By Nancy Ann Cotter, MD
Not long ago, a patient of mine said to me: “Don’t ever get old, it’s no fun!”
One could certainly understand the reasons she had to take such a view. She had lived a life full of challenges, including being a single mother of five, as well as suffering from severe osteoarthritis. By day she worked full-time as a home health aide, caring for others, and then went home to care for her family.
“You know, I’d just like to be able to garden a bit. It brings me so much pleasure, but my hands and neck hurt so much, it’s just not worth it” she would continue. “I know I can never be pain-free enough to garden again, but I’d like to at least be able to have a pain-free day every once in awhile. I’d like to contribute to my family and babysit my grandchildren. I know I am only going to get worse as I get older, and I don’t want to be a burden. ”
To hear this kind of outlook is heart- wrenching. Here is a woman who worked through difficulty all her life and who is looking forward only to worsening health. At Atlantic Integrative Medicine, we know that there is always something we can do to help by addressing the whole person. Before recommending a change in diet, exercise prescription, medication or supplements, the first thing I do is to encourage a change in attitude and expectations. I emphasize that there is so much that we can do to promote better health, no matter what condition we start with. Just the idea that we can create changes in health by adopting different habits is empowering and helps to lift the burden of further decline. This, in turn, makes it easier to implement helpful habits and drop unhealthy ones.
Gradually my patient adopted an anti-inflammatory diet, attended gentle yoga classes at our Healthy Lifestyles center, took some supplements targeted at decreasing pain and inflammation, and significantly decreased her pain medication. It was so gratifying to hear her report increasing improvements at subsequent visits. Most gratifying was the picture she brought in of the garden she was able to plant and tend with her granddaughter, and triumphant smile that spoke of self satisfaction and self worth that came with it.
People are living longer. A US citizen born in 1930 had a life expectancy of 60 years of age. Today, that same person may expect to live to age 79. How do people fare, in general, during those extra 19 years we have gained? The answer depends on some surprisingly controllable factors: our habits.
A study from the Karolinska Institute in Sweden that followed over 1,800 people aged 75 or older for 18 years, from 1987 to 2005. The study recorded things like life choices, social networks, exercise, and leisure activities. People who exercised on a regular basis — including swimming and walking — lived two years longer on average than those who didn’t. And those who had the healthiest lifestyles overall lived 5.4 years, on average, more than those with the unhealthiest lifestyles.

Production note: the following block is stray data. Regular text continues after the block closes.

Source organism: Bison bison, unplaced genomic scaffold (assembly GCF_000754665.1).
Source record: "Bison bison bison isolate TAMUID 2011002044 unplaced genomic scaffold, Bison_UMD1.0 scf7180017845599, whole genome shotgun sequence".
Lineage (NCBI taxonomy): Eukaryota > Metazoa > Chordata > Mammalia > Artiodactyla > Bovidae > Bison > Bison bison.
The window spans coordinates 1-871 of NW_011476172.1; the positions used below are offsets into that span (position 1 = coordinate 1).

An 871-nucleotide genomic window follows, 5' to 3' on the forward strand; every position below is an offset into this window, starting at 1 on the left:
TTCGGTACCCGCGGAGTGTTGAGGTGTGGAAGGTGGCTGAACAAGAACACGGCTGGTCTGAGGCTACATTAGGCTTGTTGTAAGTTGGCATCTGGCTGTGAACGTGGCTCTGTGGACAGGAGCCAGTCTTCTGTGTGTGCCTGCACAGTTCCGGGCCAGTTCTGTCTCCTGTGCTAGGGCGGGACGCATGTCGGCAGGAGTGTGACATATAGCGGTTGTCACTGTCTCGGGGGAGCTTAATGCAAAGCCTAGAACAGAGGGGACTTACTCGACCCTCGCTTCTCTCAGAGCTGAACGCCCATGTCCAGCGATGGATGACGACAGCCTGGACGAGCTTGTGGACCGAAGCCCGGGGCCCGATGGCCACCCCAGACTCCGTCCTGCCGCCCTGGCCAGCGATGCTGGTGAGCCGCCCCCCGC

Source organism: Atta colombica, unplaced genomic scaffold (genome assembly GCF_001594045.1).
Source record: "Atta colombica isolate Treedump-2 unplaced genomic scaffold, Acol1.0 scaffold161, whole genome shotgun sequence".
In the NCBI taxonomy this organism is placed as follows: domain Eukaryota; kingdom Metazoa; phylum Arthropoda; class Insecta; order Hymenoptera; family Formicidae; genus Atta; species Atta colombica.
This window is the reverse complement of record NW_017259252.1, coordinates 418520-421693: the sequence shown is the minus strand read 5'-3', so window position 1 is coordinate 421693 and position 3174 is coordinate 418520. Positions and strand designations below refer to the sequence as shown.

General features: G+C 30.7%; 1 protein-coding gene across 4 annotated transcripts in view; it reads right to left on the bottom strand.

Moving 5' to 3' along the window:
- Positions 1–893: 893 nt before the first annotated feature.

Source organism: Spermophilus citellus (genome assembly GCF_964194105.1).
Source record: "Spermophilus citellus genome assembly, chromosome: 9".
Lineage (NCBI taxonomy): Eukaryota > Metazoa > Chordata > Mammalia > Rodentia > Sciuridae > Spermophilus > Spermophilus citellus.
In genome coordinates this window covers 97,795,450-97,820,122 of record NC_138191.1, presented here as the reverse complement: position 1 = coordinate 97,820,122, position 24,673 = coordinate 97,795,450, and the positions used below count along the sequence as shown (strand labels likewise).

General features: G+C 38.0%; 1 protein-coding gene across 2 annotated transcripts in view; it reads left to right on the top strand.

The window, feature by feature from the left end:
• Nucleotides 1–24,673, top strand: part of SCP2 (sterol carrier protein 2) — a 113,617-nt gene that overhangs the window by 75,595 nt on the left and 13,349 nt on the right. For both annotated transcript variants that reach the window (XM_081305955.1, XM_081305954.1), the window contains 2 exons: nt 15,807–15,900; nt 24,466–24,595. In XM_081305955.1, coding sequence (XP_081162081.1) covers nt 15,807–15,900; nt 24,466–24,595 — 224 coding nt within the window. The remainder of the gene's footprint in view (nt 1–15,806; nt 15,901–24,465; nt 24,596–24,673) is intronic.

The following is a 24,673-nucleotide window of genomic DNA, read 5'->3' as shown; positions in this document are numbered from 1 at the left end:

When older people have ailments, we often attribute the condition to aging. Increasingly, as people maintain health at older and older ages, we understand that our expectations of aging are not fixed in stone. As we see people living longer, healthier lives, our expectations of what is in store for us changes. We see that what we thought improbable in the past is now reality, and even greater expectations may shape our own and our children’s future.
We have abundant evidence that diet, community support, exercise, and attitude and expectations have an impact on how we age. Instead of concentrating on turning the clock back, ”living forward,” in a positive way can help us to inhabit our older years healthfully, comfortably, and in a way that contributes to the world around us.
The aging process need not be a decline into ill health but a transition to a future shaped by our positive habits and expectations. Sound promising? You can learn more on how to make that positive transition when Atlantic Health System host teachers from the Himalayan Institute, a non-profit, international organization dedicated to serving humanity through educational, spiritual, and humanitarian programs for a discussion on Vibrant Aging later this month. Vibrant Aging suggests that we look at getting older in a different light, as a time of life that is full of possibility.
The event will be held on Saturday, October 27, 2012, from 9:00am to 4:00pm at Malcolm Forbes Amphitheater, Morristown Medical Center, 100 Madison Avenue, Morristown, NJ. For more information or to register, please call 1-800-247-9580, or register online at atlantichealth.org.
Check out this and other entries on health care-related topics at the Well Aware - Your Way blog!